Warhol was an avid collector. His friends referred to his numerous collections, which filled not only his four-story townhouse, but also a nearby storage unit, as "Andy's Stuff." The true extent of his collections was not discovered until after his death, when the Andy Warhol Museum in Pittsburgh took in 641 boxes of his "Stuff."
Warhol's collections included airplane menus, unpaid invoices, pizza dough, pornographic pulp novels, newspapers, stamps, supermarket flyers, and cookie jars, among other eccentricities. It also included significant works of art, such as George Bellows's Miss Bentham. One of his main collections was his wigs. Warhol owned more than 40 and felt very protective of his hairpieces, which were sewn by a New York wig-maker from hair imported from Italy. In 1985 a girl snatched Warhol's wig off his head. It was later discovered in Warhol's diary entry for that day that he wrote: "I don't know what held me back from pushing her over the balcony."
Another item found in Warhol's boxes at the museum in Pittsburgh was a mummified human foot from Ancient Egypt. The curator of anthropology at Carnegie Museum of Natural History felt that Warhol most likely found it at a flea market.
Alp Arslan is widely regarded as having begun Anatolianism, although unintentionally. His victory at Manzikert is often cited as the beginning of the end of Byzantine power in Anatolia, and the beginning of Turkish identity there.
Alp Arslan's conquest of Anatolia from the Byzantines is also seen as one of the pivotal precursors to the launch of the crusades.
From 2002 to July 2008 under Turkmen calendar reform, the month of August was named after Alp Arslan.
For his next movie, Kurosawa chose a subject very different from any that he had ever filmed before. While some of his previous pictures (for example, Drunken Angel and Kagemusha) had included brief dream sequences, Dreams was to be entirely based upon the director's own dreams. Significantly, for the first time in over forty years, Kurosawa, for this deeply personal project, wrote the screenplay alone. Although its estimated budget was lower than the films immediately preceding it, Japanese studios were still unwilling to back one of his productions, so Kurosawa turned to another famous American fan, Steven Spielberg, who convinced Warner Bros. to buy the international rights to the completed film. This made it easier for Kurosawa's son, Hisao, as co-producer and soon-to-be head of Kurosawa Production, to negotiate a loan in Japan that would cover the film's production costs. Shooting took more than eight months to complete, and Dreams premiered at Cannes in May 1990 to a polite but muted reception, similar to the reaction the picture would generate elsewhere in the world. In 1990, he accepted the Academy Award for Lifetime Achievement.
Kurosawa now turned to a more conventional story with Rhapsody in Augustthe director's first film fully produced in Japan since Dodeskaden over twenty years beforewhich explored the scars of the nuclear bombing which destroyed Nagasaki at the very end of World War II. It was adapted from a Kiyoko Murata novel, but the film's references to the Nagasaki bombing came from the director rather than from the book. This was his only movie to include a role for an American movie star: Richard Gere, who plays a small role as the nephew of the elderly heroine. Shooting took place in early 1991, with the film opening on 25 May that year to a largely negative critical reaction, especially in the United States, where the director was accused of promulgating navely anti-American sentiments, though Kurosawa rejected these accusations.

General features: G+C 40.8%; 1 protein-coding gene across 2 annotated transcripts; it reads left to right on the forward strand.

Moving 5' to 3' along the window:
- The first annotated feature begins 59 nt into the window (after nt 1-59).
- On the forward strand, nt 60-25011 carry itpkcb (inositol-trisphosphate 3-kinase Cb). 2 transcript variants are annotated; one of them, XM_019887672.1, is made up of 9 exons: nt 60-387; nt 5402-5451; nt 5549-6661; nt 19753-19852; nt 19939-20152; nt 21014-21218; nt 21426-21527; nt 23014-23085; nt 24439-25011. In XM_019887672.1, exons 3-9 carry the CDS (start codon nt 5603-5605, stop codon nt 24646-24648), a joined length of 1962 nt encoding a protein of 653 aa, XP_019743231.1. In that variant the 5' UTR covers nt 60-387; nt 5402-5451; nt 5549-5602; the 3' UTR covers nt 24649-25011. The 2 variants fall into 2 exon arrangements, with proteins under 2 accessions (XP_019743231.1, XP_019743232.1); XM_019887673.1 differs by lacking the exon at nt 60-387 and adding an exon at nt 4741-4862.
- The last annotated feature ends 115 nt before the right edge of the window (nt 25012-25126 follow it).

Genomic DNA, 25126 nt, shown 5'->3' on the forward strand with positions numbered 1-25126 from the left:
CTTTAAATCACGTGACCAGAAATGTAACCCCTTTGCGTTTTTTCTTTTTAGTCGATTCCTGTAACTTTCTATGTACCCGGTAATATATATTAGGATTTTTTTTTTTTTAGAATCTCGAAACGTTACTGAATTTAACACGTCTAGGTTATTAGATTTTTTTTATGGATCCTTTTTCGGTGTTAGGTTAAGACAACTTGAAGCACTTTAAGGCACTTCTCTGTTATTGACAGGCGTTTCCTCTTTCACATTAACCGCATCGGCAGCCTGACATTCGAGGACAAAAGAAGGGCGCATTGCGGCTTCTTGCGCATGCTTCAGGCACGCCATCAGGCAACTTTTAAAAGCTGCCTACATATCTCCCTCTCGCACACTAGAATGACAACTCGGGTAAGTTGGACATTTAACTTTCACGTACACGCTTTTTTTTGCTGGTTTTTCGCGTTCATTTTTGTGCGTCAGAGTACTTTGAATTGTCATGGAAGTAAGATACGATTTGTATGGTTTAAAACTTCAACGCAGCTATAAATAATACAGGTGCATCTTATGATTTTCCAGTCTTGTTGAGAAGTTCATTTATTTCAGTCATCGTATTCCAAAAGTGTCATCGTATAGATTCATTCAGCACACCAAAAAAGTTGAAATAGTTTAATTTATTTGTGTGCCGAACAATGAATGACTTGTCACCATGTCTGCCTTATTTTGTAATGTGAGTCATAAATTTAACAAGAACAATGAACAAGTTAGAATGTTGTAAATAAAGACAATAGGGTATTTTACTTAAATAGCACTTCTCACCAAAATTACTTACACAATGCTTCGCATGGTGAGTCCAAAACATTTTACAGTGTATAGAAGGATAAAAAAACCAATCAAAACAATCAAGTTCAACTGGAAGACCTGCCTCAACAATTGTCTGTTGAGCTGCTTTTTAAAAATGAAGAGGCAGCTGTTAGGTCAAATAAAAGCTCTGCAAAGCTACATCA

Kurosawa wasted no time moving onto his next project: Madadayo, or Not Yet. Based on autobiographical essays by Hyakken Uchida, the film follows the life of a Japanese professor of German through the Second World War and beyond. The narrative centers on yearly birthday celebrations with his former students, during which the protagonist declares his unwillingness to die just yeta theme that was becoming increasingly relevant for the film's 81-year-old creator. Filming began in February 1992 and wrapped by the end of September. Its release on April 17, 1993, was greeted by an even more disappointed reaction than had been the case with his two preceding works.
Kurosawa nevertheless continued to work. He wrote the original screenplays The Sea is Watching in 1993 and After the Rain in 1995. While putting finishing touches on the latter work in 1995, Kurosawa slipped and broke the base of his spine. Following the accident, he would use a wheelchair for the rest of his life, putting an end to any hopes of him directing another film. His longtime wishto die on the set while shooting a moviewas never to be fulfilled.
After his accident, Kurosawa's health began to deteriorate. While his mind remained sharp and lively, his body was giving up, and for the last half-year of his life, the director was largely confined to bed, listening to music and watching television at home. On September 6, 1998, Kurosawa died of a stroke in Setagaya, Tokyo, at the age of 88. At the time of his death, Kurosawa had two children, his son Hisao Kurosawa who married Hiroko Hayashi and his daughter Kazuko Kurosawa who married Harayuki Kato, along with several grandchildren. One of his grandchildren, the actor Takayuki Kato and grandson by Kazuko, became a supporting actor in two films posthumously developed from screenplays written by Kurosawa which remained unproduced during his own lifetime, Takashi Koizumi's After the Rain (1999) and Kei Kumai's The Sea is Watching (2002).